Margaret Boden, Research Professor in Cognitive Science at Sussex University, characterises Gerry Martin as a man with vision and the imagination to realise when a project was interesting: "He was aware they were risky, they might in some sense fail. He was hugely generous and he took the pressure off people - he never left them with an attitude that he had funded the subject and expected a result." He encouraged people to go off and start by themselves but keep in touch - as he had at Eurotherm, by creating smaller companies. He also believed that every five years you should change everything, because people in organisations stagnate and need new challenges and new ideas to confront. Kind and considerate, he never pushed himself forward. As Boden recalls, "He always spoke in a quiet voice."

At Birmingham University Aaron Sloman, Professor of Artificial Intelligence and Cognitive Science, remembers Martin as a mentor who showed him ways of management then unthinkable in university life - such as proper interviewing of job candidates. He had several ideas about organisations - the job of management was to state the problem; if you have a good way of doing something, try to make sure it is done and recognised by others and that new colleagues continue that style: encourage teamwork.

Martin's facility at construction enabled him to rig up such a hugely powerful searchlight in his garden that the police were called after Gatwick airport, 30 miles away, recorded that it was confusing pilots who mistook it for the airport landing approach light.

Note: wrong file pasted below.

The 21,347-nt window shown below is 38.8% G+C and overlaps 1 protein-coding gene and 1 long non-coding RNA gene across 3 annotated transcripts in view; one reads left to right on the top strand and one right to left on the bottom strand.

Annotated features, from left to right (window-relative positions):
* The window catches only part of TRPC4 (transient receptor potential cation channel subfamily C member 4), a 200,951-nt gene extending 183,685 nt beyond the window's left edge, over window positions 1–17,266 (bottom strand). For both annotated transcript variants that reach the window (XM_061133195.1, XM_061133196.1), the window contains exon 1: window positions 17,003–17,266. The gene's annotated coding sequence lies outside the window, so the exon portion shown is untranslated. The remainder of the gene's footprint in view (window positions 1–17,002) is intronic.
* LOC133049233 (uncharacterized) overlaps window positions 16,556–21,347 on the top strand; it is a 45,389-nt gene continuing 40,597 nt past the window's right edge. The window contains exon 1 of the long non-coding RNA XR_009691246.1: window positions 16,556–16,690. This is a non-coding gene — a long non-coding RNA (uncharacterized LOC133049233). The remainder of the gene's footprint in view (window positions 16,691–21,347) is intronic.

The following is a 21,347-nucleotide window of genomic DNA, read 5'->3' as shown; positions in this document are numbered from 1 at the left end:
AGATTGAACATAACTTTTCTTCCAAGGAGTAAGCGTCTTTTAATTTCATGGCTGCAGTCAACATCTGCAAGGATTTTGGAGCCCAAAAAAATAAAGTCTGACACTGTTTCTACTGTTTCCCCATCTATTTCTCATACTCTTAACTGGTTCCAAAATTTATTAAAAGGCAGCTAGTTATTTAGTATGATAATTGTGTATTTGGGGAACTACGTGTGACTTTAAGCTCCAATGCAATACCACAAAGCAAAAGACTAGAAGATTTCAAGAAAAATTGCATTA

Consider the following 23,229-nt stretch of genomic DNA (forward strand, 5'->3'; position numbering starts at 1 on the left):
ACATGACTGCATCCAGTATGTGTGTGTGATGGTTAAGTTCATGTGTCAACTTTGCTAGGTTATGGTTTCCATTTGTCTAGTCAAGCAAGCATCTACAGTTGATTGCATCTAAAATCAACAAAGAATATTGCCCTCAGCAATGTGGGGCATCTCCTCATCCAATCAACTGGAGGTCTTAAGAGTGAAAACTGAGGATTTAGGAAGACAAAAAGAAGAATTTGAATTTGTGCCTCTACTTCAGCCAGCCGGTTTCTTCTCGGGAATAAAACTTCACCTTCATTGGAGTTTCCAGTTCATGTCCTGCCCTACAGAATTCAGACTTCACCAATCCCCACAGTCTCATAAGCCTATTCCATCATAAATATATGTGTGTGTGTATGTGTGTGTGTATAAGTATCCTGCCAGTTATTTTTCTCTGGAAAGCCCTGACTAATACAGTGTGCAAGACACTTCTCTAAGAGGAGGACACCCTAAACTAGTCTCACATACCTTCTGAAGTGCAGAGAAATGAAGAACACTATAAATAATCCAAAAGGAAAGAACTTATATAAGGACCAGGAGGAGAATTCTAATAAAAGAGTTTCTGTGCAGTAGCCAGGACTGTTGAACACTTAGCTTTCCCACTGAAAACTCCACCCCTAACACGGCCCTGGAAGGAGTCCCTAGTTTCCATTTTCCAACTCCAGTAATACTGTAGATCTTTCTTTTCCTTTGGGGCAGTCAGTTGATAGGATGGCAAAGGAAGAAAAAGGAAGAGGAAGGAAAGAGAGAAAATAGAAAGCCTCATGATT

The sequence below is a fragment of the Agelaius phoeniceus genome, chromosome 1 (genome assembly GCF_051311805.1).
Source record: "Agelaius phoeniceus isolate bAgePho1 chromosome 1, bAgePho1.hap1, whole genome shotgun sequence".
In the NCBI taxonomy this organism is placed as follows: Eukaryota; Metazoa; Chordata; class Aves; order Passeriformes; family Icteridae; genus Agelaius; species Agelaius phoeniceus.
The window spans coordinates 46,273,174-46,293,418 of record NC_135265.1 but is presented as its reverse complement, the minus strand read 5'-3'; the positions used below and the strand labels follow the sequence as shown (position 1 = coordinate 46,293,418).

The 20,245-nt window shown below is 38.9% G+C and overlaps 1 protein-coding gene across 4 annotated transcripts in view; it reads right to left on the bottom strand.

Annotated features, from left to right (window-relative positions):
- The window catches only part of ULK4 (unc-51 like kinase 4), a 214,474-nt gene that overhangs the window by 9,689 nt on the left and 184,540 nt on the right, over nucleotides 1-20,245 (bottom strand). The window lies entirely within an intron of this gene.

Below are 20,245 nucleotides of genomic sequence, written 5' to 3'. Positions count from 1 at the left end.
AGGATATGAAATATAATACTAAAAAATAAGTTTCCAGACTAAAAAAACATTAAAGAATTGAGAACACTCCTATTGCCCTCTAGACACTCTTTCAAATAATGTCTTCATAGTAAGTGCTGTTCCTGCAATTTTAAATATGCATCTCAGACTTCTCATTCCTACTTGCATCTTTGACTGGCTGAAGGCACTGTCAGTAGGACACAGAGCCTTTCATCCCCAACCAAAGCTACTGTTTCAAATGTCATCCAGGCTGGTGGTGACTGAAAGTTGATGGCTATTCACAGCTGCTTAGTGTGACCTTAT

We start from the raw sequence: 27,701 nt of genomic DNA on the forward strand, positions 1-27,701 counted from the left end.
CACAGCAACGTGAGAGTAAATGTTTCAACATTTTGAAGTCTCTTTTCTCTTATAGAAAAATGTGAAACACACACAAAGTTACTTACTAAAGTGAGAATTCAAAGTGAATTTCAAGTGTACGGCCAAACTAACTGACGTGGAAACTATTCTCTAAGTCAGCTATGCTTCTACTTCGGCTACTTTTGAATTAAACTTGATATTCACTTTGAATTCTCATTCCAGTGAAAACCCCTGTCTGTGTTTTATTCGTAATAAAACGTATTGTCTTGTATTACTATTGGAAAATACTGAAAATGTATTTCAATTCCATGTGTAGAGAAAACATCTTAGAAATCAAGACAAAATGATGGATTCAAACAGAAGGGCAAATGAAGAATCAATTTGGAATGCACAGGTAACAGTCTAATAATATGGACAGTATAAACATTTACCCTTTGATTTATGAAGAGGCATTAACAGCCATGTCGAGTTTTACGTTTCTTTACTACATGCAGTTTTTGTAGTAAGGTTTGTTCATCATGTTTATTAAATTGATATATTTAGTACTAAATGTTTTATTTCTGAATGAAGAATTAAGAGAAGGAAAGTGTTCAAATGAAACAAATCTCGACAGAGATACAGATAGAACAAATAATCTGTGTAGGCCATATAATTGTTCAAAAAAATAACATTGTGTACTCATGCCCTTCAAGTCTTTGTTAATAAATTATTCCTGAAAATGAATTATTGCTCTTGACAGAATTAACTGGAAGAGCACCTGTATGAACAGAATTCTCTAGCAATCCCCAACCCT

A friend recalls how when he gave their daughter a present of a hatter's stand which did not work he simply recreated the damaged parts in his workshop and returned the next day with a fully functioning piece of equipment.

The Oxford Museum of the History of Science acknowledges Martin as one of its principal benefactors and he gave generous support to the Whipple Museum of Science in Cambridge as well as paying for the photographic equipment in both places. At Oxford he paid for the feasibility study that enabled the extensive expansion of the museum, and was responsible for the funding of accommodation for the Professor of the History of Science. At Imperial College, he funded the visiting professorship held by Gerard Turner. Through the Scientific Instrument Society, he funded the creation of the Directory of British Scientific Instrument Makers, published in 1995.

Between 1990 and 1995 Martin's "Achievement Project" covered six symposia and the Museums Seminars in London, as well as three international conferences. He also partly funded seminars at King's College, Cambridge, evaluating scientific progress between the East and the West.

In 1996 Gerry Martin was awarded an honorary DSc by Sussex University.

Patrick Reade